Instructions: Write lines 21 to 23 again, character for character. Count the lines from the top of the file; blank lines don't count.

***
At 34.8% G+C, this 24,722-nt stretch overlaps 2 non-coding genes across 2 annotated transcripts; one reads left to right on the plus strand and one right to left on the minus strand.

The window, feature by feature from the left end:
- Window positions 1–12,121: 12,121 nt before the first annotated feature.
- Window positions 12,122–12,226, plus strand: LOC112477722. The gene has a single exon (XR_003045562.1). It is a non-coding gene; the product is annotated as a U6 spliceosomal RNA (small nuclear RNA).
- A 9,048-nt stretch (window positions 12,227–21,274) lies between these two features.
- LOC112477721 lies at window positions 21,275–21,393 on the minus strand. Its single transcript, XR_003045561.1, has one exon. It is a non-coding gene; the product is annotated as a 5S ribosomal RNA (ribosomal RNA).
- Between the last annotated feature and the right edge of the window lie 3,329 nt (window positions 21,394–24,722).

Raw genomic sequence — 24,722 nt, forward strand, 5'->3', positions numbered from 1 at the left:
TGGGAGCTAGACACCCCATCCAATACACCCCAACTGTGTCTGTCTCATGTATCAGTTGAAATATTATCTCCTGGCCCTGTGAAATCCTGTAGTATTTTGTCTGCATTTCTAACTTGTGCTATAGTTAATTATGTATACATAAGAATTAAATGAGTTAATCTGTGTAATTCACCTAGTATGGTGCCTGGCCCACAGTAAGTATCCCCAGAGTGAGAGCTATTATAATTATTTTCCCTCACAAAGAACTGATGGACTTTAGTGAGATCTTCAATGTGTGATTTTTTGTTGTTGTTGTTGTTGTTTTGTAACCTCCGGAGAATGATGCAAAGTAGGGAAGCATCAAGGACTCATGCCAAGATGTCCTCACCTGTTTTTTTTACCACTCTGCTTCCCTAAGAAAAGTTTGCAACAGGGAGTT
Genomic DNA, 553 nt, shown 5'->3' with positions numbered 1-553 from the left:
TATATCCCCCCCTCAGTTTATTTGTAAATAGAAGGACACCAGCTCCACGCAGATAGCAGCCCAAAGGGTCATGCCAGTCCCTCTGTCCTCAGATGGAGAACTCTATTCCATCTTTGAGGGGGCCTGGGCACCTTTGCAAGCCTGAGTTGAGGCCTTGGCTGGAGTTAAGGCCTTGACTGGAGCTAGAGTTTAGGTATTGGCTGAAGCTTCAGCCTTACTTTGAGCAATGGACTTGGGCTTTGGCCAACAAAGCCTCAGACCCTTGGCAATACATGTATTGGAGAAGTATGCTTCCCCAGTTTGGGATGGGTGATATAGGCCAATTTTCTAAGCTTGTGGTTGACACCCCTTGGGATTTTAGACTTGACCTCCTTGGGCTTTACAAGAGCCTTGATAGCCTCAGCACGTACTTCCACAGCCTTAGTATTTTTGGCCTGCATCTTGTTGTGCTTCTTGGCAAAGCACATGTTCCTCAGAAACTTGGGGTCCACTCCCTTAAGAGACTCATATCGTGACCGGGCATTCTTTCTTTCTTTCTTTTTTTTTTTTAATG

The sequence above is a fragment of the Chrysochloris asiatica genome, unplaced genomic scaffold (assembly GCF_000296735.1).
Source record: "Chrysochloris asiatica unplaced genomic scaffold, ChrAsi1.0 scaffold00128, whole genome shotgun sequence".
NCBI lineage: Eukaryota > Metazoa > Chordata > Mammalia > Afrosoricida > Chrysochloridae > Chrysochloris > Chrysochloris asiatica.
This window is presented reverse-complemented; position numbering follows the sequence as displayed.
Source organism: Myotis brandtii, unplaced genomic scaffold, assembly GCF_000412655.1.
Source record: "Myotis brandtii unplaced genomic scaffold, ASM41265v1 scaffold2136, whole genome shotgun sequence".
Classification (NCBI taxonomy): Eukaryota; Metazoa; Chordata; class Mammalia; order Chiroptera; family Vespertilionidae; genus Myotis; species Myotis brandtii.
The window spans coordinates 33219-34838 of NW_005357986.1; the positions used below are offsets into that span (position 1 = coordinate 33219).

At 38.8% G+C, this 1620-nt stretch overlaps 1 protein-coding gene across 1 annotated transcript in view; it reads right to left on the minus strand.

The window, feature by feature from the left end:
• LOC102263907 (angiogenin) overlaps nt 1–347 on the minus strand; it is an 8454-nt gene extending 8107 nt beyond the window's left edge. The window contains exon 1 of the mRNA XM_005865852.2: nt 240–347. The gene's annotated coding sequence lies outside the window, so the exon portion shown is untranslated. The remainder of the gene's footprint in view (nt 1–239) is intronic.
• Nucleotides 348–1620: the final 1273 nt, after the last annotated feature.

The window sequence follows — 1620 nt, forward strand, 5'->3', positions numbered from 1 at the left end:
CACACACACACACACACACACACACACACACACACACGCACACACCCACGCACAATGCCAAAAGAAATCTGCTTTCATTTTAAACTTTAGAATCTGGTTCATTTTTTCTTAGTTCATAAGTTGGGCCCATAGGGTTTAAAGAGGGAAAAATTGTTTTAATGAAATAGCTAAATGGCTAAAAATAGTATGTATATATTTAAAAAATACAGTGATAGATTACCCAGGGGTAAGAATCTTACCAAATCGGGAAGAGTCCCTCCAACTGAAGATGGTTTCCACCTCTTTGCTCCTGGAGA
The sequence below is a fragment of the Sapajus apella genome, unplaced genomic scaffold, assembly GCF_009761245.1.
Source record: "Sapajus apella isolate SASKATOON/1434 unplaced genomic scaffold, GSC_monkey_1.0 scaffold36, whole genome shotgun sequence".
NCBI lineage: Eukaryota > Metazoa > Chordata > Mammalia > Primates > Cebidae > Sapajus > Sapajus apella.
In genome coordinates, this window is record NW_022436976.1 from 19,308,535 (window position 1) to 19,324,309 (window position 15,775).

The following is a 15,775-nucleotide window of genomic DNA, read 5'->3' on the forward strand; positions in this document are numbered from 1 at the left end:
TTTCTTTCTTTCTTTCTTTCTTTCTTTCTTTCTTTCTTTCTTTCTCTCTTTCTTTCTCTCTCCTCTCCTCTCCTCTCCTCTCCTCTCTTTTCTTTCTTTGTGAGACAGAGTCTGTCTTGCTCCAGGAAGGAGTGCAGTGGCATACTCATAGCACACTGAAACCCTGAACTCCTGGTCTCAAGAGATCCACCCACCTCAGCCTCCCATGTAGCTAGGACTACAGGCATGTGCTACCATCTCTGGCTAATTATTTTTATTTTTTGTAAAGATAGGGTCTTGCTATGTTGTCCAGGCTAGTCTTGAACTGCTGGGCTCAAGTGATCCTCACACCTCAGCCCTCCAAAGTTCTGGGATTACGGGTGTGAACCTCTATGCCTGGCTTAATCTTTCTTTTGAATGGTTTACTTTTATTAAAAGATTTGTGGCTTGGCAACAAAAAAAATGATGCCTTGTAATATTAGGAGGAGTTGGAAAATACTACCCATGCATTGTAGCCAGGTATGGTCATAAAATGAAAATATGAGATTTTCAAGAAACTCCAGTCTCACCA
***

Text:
The window, feature by feature from the left end:
• LOC102263907 (angiogenin) overlaps nt 1–347 on the minus strand; it is an 8454-nt gene extending 8107 nt beyond the window's left edge. The window contains exon 1 of the mRNA XM_005865852.2: nt 240–347. The gene's annotated coding sequence lies outside the window, so the exon portion shown is untranslated. The remainder of the gene's footprint in view (nt 1–239) is intronic.
• Nucleotides 348–1620: the final 1273 nt, after the last annotated feature.